Al Gore's favourite singer songwriter with her debut disc...
Helen Groom 2007
When someone is described as a chanteuse, you sometimes wonder whether to bother listening to the album. In this case, the description is accurate, but to give the album a miss would be a shame, although not a crime.
Terra Naomi’s debut album, Under The Influence, has a very North-American sound – think Sarah McLachlan, Tori Amos, Patty Griffin, et al. The most obvious comparison is Alanis Morissette, especially on “Not Sorry”, but unfortunately for Naomi, she comes off the worse for it.
The album only comes to life when “Flesh For Bones” starts. It has a gorgeous acoustic sound, which lets Naomi’s strong vocals come to the fore. The beautiful sound makes you want to close your eyes and sway away with the music in a dreamy reverie. It makes you wish the rest of the tracks here were as good.
"Million Ways" is sure to find its way onto the soundtrack of some American teen drama’s moment of crisis or redemption, with its cracking power chorus. “Something Good To Show You” shows more of Naomi’s classical /operatic training with the kind of enunciation more normally heard in Aida rather than a pop record, far less an anti-war track.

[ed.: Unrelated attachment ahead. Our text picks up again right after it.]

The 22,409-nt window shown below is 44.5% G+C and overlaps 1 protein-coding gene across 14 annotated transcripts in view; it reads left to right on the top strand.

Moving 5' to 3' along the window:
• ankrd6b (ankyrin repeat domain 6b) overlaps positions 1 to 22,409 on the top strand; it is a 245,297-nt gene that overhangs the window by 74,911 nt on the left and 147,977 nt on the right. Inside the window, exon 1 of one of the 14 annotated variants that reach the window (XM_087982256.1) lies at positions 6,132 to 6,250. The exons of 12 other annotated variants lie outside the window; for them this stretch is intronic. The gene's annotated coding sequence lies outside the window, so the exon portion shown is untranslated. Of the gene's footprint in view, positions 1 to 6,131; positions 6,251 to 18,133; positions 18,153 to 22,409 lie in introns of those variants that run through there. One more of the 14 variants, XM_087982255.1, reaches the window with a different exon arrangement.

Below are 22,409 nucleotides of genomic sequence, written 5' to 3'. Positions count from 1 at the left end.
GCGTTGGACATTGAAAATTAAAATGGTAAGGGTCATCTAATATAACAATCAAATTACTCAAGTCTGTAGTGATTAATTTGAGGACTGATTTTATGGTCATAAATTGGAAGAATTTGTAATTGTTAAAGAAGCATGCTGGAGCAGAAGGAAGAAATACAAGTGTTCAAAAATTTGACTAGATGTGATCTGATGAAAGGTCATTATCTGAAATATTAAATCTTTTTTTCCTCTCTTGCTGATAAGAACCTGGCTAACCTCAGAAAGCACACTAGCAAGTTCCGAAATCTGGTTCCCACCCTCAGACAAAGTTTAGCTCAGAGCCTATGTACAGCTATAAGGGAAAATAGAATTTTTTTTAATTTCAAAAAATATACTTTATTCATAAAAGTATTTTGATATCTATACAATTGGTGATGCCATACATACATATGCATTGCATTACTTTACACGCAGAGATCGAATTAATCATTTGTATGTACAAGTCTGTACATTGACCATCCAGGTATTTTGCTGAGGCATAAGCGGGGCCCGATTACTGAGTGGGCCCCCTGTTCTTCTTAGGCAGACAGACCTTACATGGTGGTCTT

The album’s hidden track hints at Naomi’s drug-affected past, with lyrics such as ‘I’ve got Vicodin, do you want to come over/ I know it’s a long drive from Malibu/ I’ve got a pocket full of pills/ And not one lover / And I’m feeling so bad and so good’. It’s a long way from the less than hard-hitting sound of the rest of the album, such as "Jenny", which is best skipped.
The strength here is in Naomi’s beautifully pure voice, and her skill at creating killer choruses. But this is not an album that is going to rock many people’s worlds. Which is a shame, as some of the tracks hint that a tougher, more raw, more political and less conventional sound is buried somewhere.